Posted on: Sun, 01/28/2001 - 11:00am
Lisa S's picture
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Joined: 01/03/2001 - 09:00

You all seem to have children who are very young. Believe it or not things get harder as they get older because you lose control of their every move. I hope all your training helps for the times to come!

Posted on: Tue, 01/30/2001 - 5:21am
anonymous's picture
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Joined: 05/28/2009 - 16:42

Lisa S -- I can understand that it gets harder as they get older because you lose control of situations. But I'm wondering (hoping) that in some ways it gets easier. I guess I'm always trying to look for the silver lining in things! But I'd be interested in what other parents of older PA kids think. Is there anything that makes it easier as kids get older? Or is it totally negative?
Andrew's Mom

Posted on: Tue, 01/30/2001 - 5:34am
Heather's picture
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Joined: 10/08/2006 - 09:00

Well, I can say from the point of a mother of a 2 year old, I'll be glad when my son can verbalize symptoms. Right now he would not be able to tell me if he just didn't feel right, felt "buzzing" in his throat or swelling or anything.

Posted on: Tue, 01/30/2001 - 10:44am
Frances's picture
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Joined: 11/28/2000 - 09:00

We didn't know about my son's allergies until he was 8. He had an anaphylactic reaction to a very small amount of walnut. He also is allergic to peanuts and has a reaction to a peanut candy that someone opened up at school. I therefore don't know about dealing with a younger child but I do know that my child does a great job of making himself safe. He never takes food without checking the ingredients. If someone says they think it is safe--he just passes. If someone says it should be okay--same thing, he knows it is not worth the risk. His friends do an amazing job of monitoring their food around him because they know it will make him sick. When he goes to parties the parents are always accomodating and check all ingredients with me beforehand. We have had such great experiences that sometimes I wonder if we are getting too comfortable with the allergies. My son is able to tell me exactly what his symptoms are--he can tell me exactly what he ate or who ate what near him. I'm sure the dynamics of this will change somewhat as he enters his teens and wants to separate some from us--but we are hopeful that the groundwork has been laid so that he will continue to successfully monitor his allergies. Also the playing is different--less toys, hands on kind of stuff where you have to worry about contact contamination. Yes he is out and about without us more but he knows what to do, he carries an epipen and we have a cell phone. Other than the one reaction from the candy being opened--he has been reaction free for three years! We always look for treats he can have (I always have done his school parties) and he doesn't feel deprived. He goes trick or treating and we buy any candy from him which is not okay (about 80% of what he gets). I always have "gourmet" chocolate available to him so he doesn't really mind not getting the "cheap" stuff. I think the best thing we can teach our kids is that they are not missing out or deprived! I think to set up our kids for success we need to look at this thing in a positive, proactive way--rather than a negative, worry about every little thing, paranoid way. I think the approach is crucial to your child being successful in managing their own allergies.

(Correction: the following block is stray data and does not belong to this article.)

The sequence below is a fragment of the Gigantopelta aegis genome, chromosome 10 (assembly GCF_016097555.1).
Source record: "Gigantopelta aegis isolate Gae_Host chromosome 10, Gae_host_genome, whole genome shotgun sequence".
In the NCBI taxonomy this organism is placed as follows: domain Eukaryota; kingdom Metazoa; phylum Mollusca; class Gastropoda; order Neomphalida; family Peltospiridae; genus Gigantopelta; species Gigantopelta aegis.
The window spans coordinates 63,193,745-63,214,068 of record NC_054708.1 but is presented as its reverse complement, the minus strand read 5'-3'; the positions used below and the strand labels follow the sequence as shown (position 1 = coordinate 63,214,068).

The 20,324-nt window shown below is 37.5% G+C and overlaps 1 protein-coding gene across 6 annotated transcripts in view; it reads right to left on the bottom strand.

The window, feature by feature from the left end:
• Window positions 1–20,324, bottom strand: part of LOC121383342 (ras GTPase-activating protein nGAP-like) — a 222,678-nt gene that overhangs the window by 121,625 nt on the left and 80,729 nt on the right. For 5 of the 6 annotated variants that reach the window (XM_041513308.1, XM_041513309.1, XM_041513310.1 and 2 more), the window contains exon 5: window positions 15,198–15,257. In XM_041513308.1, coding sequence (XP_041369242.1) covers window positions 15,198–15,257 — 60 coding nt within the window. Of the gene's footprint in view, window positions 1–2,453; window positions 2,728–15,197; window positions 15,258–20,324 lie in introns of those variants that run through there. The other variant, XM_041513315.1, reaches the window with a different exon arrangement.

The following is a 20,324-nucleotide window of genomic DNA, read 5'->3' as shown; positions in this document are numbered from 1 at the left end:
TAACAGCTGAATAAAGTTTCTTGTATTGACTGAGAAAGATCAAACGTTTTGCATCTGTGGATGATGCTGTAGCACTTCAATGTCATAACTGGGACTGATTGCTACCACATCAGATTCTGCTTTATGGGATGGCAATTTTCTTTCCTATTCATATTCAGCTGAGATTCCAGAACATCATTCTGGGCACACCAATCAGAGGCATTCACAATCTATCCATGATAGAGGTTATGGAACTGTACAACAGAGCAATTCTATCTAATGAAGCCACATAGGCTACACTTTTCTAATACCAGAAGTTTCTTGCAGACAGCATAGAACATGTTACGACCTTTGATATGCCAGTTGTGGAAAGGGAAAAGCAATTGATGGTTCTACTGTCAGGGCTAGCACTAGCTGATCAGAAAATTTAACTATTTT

Posted on: Tue, 01/30/2001 - 1:07pm
Anonymous's picture
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dad, my son, Jesse, also knows that PA CAN be a deadly allergy. He does realize the seriousness of his allergy and he has just turned 5. I don't think there is anything wrong with that. Of course, other people will and do.
I have explained to him, as I'm sure you've explained to your Jesse to, that you do everything to keep him safe by doing the things that you do, that you have his Epi-pen should he have a reaction, etc.
I know a few months ago, another person posting had mentioned that she had told her child that she could die from PA and she got some really upsetting posts in response. But, it is true. At what age do we decide it is okay for our children to hear that yes, they can, in fact, die, from PA if it is not treated?
I don't think it's wrong that your Jesse knows. I understand where your Mom is coming from but you're the Dad (dad!).
Best wishes! [img]http://uumor.pair.com/nutalle2/peanutallergy/smile.gif[/img]